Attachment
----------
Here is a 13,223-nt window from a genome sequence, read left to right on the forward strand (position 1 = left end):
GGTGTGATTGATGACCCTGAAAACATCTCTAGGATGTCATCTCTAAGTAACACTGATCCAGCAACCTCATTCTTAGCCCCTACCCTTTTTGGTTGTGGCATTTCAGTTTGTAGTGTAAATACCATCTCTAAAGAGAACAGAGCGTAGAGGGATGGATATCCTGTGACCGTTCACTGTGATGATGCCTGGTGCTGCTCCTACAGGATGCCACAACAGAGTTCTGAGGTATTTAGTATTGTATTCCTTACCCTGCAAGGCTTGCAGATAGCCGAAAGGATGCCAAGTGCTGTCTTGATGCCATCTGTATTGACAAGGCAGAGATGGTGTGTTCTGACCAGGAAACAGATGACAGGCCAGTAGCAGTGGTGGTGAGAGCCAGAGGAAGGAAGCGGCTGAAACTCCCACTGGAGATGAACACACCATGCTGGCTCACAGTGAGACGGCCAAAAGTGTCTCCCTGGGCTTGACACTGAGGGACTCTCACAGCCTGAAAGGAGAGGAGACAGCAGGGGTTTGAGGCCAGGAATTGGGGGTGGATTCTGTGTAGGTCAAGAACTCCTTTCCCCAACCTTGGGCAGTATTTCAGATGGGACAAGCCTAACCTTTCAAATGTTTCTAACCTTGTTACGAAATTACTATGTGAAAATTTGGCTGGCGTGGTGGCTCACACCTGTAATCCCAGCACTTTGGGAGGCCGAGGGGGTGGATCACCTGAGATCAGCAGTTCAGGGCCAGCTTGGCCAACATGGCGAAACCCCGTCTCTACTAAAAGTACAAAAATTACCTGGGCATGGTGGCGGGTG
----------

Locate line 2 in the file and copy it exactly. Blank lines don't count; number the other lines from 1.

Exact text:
GGTGTGATTGATGACCCTGAAAACATCTCTAGGATGTCATCTCTAAGTAACACTGATCCAGCAACCTCATTCTTAGCCCCTACCCTTTTTGGTTGTGGCATTTCAGTTTGTAGTGTAAATACCATCTCTAAAGAGAACAGAGCGTAGAGGGATGGATATCCTGTGACCGTTCACTGTGATGATGCCTGGTGCTGCTCCTACAGGATGCCACAACAGAGTTCTGAGGTATTTAGTATTGTATTCCTTACCCTGCAAGGCTTGCAGATAGCCGAAAGGATGCCAAGTGCTGTCTTGATGCCATCTGTATTGACAAGGCAGAGATGGTGTGTTCTGACCAGGAAACAGATGACAGGCCAGTAGCAGTGGTGGTGAGAGCCAGAGGAAGGAAGCGGCTGAAACTCCCACTGGAGATGAACACACCATGCTGGCTCACAGTGAGACGGCCAAAAGTGTCTCCCTGGGCTTGACACTGAGGGACTCTCACAGCCTGAAAGGAGAGGAGACAGCAGGGGTTTGAGGCCAGGAATTGGGGGTGGATTCTGTGTAGGTCAAGAACTCCTTTCCCCAACCTTGGGCAGTATTTCAGATGGGACAAGCCTAACCTTTCAAATGTTTCTAACCTTGTTACGAAATTACTATGTGAAAATTTGGCTGGCGTGGTGGCTCACACCTGTAATCCCAGCACTTTGGGAGGCCGAGGGGGTGGATCACCTGAGATCAGCAGTTCAGGGCCAGCTTGGCCAACATGGCGAAACCCCGTCTCTACTAAAAGTACAAAAATTACCTGGGCATGGTGGCGGGTG